Since promoting Bob Rivet to the position of Chief Operations and Administrative Officer, Advanced Micro Devices (NYSE:AMD) has been running without a dedicated CFO for the last year or so. Now the permanent CFO has been named, so AMD can move on with a fully functional management team. That's great -- but I'm feeling a little queasy about the final choice.

Rivet had been pulling double duty ever since AMD began its search for a CFO. Rivet came to AMD in 2000 from the semiconductor division of Motorola (NYSE:MOT) shortly after the company brought on Hector Ruiz, who would later become the CEO. Now Ruiz is out, Rivet is fully installed in a new role, and the management team looks very different from the one that took AMD through some of its highest highs and most miserable lows.

Tom Seifert, the new man for the job, is a former executive at German chip designer Infineon AG and then memory chip maker Qimonda. I don't have anything against Seifert personally, and he certainly has a lot of experience in the semiconductor industry. AMD wouldn't spend a year looking for an executive only to settle for anybody less than solidly qualified for the job. But mention Qimonda and I can't help but be reminded of that company's recent bankruptcy. As an AMD investor, that connection does not make me comfortable. Still, Qimonda's demise was the result of a brutal price war between memory titans like Samsung, SanDisk (NASDAQ:SNDK), and Micron (NYSE:MU), and hardly Seifert's fault. We can give the guy a break.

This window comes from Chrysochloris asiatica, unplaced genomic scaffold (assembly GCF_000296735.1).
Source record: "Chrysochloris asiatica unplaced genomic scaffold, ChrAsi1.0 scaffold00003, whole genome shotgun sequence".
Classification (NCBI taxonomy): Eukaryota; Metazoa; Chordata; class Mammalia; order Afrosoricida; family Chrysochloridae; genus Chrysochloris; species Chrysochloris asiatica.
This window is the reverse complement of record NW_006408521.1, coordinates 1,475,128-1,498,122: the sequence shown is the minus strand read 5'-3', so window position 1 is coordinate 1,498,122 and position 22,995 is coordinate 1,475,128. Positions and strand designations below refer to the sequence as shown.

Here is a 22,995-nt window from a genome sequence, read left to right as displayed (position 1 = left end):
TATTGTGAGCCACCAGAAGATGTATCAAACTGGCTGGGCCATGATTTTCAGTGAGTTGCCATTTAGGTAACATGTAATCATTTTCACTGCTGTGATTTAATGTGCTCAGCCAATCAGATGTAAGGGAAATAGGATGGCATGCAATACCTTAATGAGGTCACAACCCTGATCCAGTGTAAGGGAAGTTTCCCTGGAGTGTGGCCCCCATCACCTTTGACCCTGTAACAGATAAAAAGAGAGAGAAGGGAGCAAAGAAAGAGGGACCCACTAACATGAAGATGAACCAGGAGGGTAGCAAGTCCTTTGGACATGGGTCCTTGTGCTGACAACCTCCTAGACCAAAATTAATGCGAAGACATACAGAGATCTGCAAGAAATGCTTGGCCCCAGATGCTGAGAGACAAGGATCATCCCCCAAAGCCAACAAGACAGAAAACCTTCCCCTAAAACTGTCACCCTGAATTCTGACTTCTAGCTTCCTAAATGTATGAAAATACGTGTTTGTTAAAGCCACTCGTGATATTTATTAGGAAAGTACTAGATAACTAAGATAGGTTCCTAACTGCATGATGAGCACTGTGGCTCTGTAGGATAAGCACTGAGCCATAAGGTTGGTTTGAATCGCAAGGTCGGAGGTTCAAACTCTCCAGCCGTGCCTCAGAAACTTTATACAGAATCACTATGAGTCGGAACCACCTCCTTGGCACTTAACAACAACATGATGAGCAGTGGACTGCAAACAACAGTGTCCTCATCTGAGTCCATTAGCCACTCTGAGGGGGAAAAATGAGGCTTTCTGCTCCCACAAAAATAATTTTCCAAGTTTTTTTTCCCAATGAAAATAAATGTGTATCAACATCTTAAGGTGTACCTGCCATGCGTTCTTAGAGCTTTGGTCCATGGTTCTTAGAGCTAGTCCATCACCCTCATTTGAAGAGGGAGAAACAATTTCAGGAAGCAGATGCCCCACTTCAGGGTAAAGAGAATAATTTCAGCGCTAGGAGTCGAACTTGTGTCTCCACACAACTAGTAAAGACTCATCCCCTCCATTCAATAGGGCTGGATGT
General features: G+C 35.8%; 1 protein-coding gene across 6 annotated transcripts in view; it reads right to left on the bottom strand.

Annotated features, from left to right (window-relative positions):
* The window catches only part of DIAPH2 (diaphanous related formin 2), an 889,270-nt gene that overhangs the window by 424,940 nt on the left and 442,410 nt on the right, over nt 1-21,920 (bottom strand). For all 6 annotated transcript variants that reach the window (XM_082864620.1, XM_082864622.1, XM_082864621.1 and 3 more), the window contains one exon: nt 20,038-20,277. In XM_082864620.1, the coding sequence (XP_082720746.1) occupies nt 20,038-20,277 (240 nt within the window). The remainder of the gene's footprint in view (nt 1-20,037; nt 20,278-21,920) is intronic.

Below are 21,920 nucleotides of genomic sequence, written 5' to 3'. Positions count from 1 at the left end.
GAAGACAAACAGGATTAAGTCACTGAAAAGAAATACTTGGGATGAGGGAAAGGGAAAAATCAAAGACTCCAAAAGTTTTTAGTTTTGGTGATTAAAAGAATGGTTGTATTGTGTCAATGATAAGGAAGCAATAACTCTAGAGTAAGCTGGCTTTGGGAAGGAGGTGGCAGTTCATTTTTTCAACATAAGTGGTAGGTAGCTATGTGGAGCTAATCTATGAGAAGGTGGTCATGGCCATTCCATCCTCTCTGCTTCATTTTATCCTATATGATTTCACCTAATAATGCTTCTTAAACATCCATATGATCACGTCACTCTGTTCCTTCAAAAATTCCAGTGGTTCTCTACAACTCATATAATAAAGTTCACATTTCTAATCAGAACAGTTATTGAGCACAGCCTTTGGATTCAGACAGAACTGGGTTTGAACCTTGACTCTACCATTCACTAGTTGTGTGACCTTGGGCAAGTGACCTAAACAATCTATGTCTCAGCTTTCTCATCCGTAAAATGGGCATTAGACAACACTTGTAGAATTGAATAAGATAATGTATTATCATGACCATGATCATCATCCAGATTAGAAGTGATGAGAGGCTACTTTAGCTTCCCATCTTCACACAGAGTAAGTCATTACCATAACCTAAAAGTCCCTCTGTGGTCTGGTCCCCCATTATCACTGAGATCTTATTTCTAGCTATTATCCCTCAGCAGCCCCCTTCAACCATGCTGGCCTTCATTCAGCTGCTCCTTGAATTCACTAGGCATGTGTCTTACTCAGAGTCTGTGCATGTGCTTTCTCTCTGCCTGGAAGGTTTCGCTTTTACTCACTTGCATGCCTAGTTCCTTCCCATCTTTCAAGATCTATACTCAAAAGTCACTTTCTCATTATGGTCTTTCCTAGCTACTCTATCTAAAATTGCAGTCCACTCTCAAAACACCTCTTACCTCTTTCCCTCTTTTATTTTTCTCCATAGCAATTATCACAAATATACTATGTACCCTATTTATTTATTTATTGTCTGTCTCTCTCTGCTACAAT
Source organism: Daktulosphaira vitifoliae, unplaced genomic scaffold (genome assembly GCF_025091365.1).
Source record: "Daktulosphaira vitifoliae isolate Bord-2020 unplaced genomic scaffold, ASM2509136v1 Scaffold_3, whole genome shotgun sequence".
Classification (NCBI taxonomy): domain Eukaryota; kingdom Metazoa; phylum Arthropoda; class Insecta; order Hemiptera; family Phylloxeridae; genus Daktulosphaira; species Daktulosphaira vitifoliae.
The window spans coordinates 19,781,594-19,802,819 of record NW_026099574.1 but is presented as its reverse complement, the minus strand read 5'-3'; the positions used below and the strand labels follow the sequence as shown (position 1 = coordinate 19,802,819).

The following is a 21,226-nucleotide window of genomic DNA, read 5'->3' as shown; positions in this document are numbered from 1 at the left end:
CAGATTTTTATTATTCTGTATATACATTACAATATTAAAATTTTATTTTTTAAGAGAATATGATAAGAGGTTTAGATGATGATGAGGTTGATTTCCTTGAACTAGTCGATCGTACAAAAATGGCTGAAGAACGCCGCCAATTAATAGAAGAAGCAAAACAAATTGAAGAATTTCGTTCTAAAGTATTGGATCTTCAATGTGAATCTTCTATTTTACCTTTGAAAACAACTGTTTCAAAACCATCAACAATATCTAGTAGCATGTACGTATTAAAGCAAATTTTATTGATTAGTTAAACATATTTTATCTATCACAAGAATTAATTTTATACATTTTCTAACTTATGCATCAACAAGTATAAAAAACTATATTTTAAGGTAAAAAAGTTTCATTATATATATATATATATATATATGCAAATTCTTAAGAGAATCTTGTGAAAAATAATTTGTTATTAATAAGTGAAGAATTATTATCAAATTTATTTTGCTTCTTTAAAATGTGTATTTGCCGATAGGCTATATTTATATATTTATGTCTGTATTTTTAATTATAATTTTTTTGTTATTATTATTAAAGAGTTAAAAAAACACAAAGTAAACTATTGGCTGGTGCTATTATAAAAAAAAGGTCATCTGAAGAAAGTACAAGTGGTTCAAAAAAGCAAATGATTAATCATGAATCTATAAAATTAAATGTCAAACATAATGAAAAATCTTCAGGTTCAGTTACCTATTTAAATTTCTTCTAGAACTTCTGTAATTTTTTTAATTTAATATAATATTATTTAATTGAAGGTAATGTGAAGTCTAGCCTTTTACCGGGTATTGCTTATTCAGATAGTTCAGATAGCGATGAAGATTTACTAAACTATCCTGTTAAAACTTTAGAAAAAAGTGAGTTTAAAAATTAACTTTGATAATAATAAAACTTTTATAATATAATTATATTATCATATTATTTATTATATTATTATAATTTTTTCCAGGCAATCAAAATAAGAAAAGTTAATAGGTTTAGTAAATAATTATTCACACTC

AMD's entire business model looks radically different than it has in recent years, during which Intel (NASDAQ:INTC) has been running circles around it, but we're seeing the first stages of a very different AMD now. Let’s hope this new management team can successfully guide the company through a difficult phase in which it sheds assets and re-focuses on the engineering of its products.

Did AMD upgrade or downgrade its management team today? Does Seifert’s experience trump his association with Qimonda's descent into bankruptcy? I'm dying to know what you think, and the comments box below is waiting for you.

Fool contributor Anders Bylund owns shares in AMD, but he holds no other position in any of the companies discussed here. Intel is a Motley Fool Inside Value pick. Try any of our Foolish newsletters today, free for 30 days. You can check out Anders' holdings and a concise bio if you like, and The Motley Fool is investors writing for investors.